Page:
My Lords, the prosperity fund’s primary purpose is to contribute to the UN sustainable development goals by addressing barriers to growth, most relevantly, but not exclusively, SDG 8—promoting sustained, inclusive and sustainable economic growth. Programmes undertake robust design and assurance processes demonstrating how they meet this purpose. Each has a clear reporting indicator linking to the goals, and external contractors carry out rigorous monitoring and evaluation. The prosperity fund is also contributing towards the UK’s SDG voluntary national review.
I thank the noble Baroness for that response, but the simple fact is that the Independent Commission for Aid Impact, the International Development Committee in the other place and many NGOs have raised the fact that the prosperity fund is failing adequately to focus on supporting economic development that contributes to poverty reduction. Can the noble Baroness tell the House exactly how the Government are addressing the concerns of both ICAI and the IDC?
As I have already said, the prosperity fund’s main focus is to support economic development, and in doing so we hope and are determined that this will have a big impact in reducing poverty. Extreme poverty has been reduced by 50% due to the increased focus on trade and economic growth, and while with aid we must help people in terrible conditions, we believe that by investing in activities which drive economic growth is the best way to reduce poverty and increase economic growth.
My Lords, sustainable development goals 2 and 3 are to end, or reduce to zero, hunger and to promote good health and well-being. Every report lately has pointed to the increased food insecurity among so many people. We currently have 4 million kids who are not sure if they are going to get a decent meal today. What are the Government doing to address these incredibly important goals in SDGs 2 and 3?
The noble Baroness raises a very important point. Nobody wants to see children starve, and our aid budget and the agencies that we work with—the NGOs—are doing everything they can to get food to these children to ensure they do not struggle in this way.
My Lords, that is one of the clearest answers we have had yet from Ministers on the link between these funds and the sustainable development goals, and I welcome it. But will the Government take the opportunity, during the UK’s voluntary national review to the United Nations this summer, to publish that detail in terms of monitoring and evaluation of these expenditures in relation to the goals? Will it do so not just for the prosperity fund but for the other funds that are being spent by departments outside of DfID?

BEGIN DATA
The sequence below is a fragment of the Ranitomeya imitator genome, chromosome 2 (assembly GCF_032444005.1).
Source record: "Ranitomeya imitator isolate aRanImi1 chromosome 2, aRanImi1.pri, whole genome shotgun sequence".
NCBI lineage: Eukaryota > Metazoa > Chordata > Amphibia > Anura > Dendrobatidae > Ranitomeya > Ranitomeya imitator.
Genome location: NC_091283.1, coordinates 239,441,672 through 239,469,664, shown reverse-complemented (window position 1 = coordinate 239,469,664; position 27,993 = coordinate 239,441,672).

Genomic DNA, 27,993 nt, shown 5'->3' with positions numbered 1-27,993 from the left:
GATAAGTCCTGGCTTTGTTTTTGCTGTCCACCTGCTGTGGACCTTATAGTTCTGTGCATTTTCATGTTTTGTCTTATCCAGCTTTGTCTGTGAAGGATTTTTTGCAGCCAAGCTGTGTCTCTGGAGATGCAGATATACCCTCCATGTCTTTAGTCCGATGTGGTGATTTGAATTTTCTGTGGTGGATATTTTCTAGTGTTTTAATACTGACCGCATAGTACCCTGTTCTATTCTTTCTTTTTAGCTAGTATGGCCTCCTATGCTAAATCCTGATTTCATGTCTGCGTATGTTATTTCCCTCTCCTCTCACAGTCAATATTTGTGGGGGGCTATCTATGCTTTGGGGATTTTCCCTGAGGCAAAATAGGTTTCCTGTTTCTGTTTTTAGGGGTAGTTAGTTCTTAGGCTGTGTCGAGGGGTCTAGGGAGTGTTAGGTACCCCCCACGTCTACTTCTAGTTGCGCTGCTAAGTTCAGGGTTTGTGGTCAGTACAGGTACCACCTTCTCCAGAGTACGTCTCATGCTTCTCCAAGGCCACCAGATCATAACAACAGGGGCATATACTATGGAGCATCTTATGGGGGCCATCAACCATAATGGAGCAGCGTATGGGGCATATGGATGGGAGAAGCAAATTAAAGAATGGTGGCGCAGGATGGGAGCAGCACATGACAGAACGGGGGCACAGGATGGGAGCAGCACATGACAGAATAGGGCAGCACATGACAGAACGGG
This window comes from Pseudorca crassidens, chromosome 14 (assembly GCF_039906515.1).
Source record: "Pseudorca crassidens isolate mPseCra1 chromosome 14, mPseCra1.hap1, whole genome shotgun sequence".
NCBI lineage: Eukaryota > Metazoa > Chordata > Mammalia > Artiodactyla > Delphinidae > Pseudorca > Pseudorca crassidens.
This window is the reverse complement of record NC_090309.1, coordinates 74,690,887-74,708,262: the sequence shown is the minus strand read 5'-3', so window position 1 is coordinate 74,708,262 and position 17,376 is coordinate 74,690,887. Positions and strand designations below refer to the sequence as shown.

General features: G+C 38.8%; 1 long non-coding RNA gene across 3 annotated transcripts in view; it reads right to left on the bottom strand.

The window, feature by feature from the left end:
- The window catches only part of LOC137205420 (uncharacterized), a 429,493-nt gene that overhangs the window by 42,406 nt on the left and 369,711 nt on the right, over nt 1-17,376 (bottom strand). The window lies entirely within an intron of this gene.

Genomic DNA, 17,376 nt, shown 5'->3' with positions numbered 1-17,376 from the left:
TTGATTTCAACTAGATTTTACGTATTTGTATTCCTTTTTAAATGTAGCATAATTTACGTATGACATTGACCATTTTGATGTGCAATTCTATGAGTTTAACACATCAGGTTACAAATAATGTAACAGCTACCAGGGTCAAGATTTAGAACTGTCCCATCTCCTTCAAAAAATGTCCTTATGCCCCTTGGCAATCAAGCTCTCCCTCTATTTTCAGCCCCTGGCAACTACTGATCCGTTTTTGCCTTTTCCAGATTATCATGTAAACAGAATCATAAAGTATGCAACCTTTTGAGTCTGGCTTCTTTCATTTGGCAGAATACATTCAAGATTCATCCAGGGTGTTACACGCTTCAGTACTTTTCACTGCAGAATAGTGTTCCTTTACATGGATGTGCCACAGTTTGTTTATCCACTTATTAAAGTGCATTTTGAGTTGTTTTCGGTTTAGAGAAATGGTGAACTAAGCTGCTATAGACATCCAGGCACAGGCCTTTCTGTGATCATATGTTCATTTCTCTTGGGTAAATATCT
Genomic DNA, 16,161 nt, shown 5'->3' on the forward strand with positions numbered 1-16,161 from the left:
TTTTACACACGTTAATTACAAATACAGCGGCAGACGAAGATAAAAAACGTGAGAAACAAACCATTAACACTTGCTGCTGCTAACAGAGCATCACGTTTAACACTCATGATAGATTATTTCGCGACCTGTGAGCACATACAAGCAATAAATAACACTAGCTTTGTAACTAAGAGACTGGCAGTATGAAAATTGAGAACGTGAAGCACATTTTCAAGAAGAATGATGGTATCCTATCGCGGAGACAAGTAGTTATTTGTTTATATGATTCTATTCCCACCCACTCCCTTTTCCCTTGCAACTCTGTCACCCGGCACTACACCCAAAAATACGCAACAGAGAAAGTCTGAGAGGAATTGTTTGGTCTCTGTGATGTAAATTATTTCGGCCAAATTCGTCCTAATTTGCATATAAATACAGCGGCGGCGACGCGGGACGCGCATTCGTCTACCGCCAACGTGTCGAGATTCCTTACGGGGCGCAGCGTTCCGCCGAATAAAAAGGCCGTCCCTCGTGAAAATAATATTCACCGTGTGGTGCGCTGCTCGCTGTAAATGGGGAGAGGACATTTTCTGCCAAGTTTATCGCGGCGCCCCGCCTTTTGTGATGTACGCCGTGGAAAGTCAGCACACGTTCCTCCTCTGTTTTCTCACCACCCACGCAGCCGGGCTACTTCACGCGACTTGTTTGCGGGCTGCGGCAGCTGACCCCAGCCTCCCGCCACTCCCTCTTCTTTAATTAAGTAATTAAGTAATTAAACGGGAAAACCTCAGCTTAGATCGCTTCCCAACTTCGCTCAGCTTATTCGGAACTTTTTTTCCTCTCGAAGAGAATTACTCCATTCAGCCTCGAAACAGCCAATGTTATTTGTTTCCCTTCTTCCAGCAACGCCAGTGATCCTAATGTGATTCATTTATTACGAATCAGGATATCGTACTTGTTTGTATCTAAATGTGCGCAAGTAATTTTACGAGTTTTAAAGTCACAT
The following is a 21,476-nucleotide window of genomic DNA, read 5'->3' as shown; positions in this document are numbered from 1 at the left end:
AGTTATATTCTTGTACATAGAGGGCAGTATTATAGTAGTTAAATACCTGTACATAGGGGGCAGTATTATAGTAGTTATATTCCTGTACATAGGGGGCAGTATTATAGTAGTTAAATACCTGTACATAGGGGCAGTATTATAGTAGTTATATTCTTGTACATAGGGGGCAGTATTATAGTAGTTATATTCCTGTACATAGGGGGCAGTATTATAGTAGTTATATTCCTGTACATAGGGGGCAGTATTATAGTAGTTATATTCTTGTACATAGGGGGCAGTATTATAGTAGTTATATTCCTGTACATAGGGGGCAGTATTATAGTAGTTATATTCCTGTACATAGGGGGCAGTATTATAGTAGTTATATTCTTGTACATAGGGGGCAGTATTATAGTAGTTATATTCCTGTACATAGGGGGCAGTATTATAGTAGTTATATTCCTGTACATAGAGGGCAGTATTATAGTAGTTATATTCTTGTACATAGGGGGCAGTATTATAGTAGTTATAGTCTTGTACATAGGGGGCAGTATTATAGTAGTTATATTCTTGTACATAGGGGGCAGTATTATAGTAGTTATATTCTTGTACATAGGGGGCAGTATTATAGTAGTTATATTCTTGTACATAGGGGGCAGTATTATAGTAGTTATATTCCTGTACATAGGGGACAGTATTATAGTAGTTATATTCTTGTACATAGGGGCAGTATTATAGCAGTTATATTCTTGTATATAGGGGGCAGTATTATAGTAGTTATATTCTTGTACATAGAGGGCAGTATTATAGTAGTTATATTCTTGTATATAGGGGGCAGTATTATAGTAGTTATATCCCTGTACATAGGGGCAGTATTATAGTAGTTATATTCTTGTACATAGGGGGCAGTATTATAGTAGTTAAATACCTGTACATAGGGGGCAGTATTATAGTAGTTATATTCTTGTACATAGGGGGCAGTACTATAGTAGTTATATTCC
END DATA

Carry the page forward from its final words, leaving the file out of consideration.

The noble Lord raises a very important point. Transparency is critical, and I do not believe there is any desire not to be transparent on these matters. The CSSF is working hard to increase transparency and has made major progress. Over the past 18 months, the CSSF has listened to feedback and worked on publishing more information on its programmes, its objectives and how its programmes are performing. I have no doubt that if the noble Lord still does not think we are up to scratch, he will let us know.
My Lords, how far do the Government see prosperity and sustainability as going together or as different and sometimes contradictory goals? I am conscious that, as climate change sweeps across the developing world, there may be water shortages. For example, I saw an estimate recently that several million people in Iran are going to have to move because of water shortages as the water table goes down. How much attention is being paid to the really difficult sustainability issues which so many developing countries now face from climate change?
The UK’s aid investment is creating a safer, healthier and more prosperous world, but on the point of sustainability I feel I may do best by gleaning some more information and writing to the noble Lord to make sure I have got it correct.
My Lords, the website for the fund also states that it has programmes to tackle barriers to prosperity for certain excluded groups, particularly rural women, young people and people with disabilities. Will the Minister please outline how the fund is being used to tackle the barriers to prosperity that exist for many minority religious or belief groups, who face high or very high levels of discrimination in over two-thirds of the countries in which DfID seeks to work?
The answer to that question is perhaps a cross-departmental range of activities. My noble friend Lord Ahmad is working on freedom of religion, and a great deal is going on to ensure that women and children are helped to achieve their potential so that they can play their full role in the countries where they live.
My Lords, the sustainable development goals are there to eliminate world poverty. The poorest people in the world have to be brought to a point at which they can play their part in the world economy. This is why aid is so important in building up their self-sustaining ability to play that part. If British industry and investment can play a role in this, good, but does the Minister not agree that the top priority within the 0.7% context is always to keep our eye on the poorest and how they might be brought to the point at which they can play a part in the world economy?
I am very happy to confirm to the noble Lord that it is the poorest that we want to help. We want to help them in their development and their recovery from their poverty. While 97% of this fund goes to aid, a small proportion of it gets invested in projects which help people in creating jobs, creating better homes for them and creating for them a better life. All I know is that some of these poorest people have a deep history of pain and being very uncomfortable, and this fund will give them a destiny rather than a history.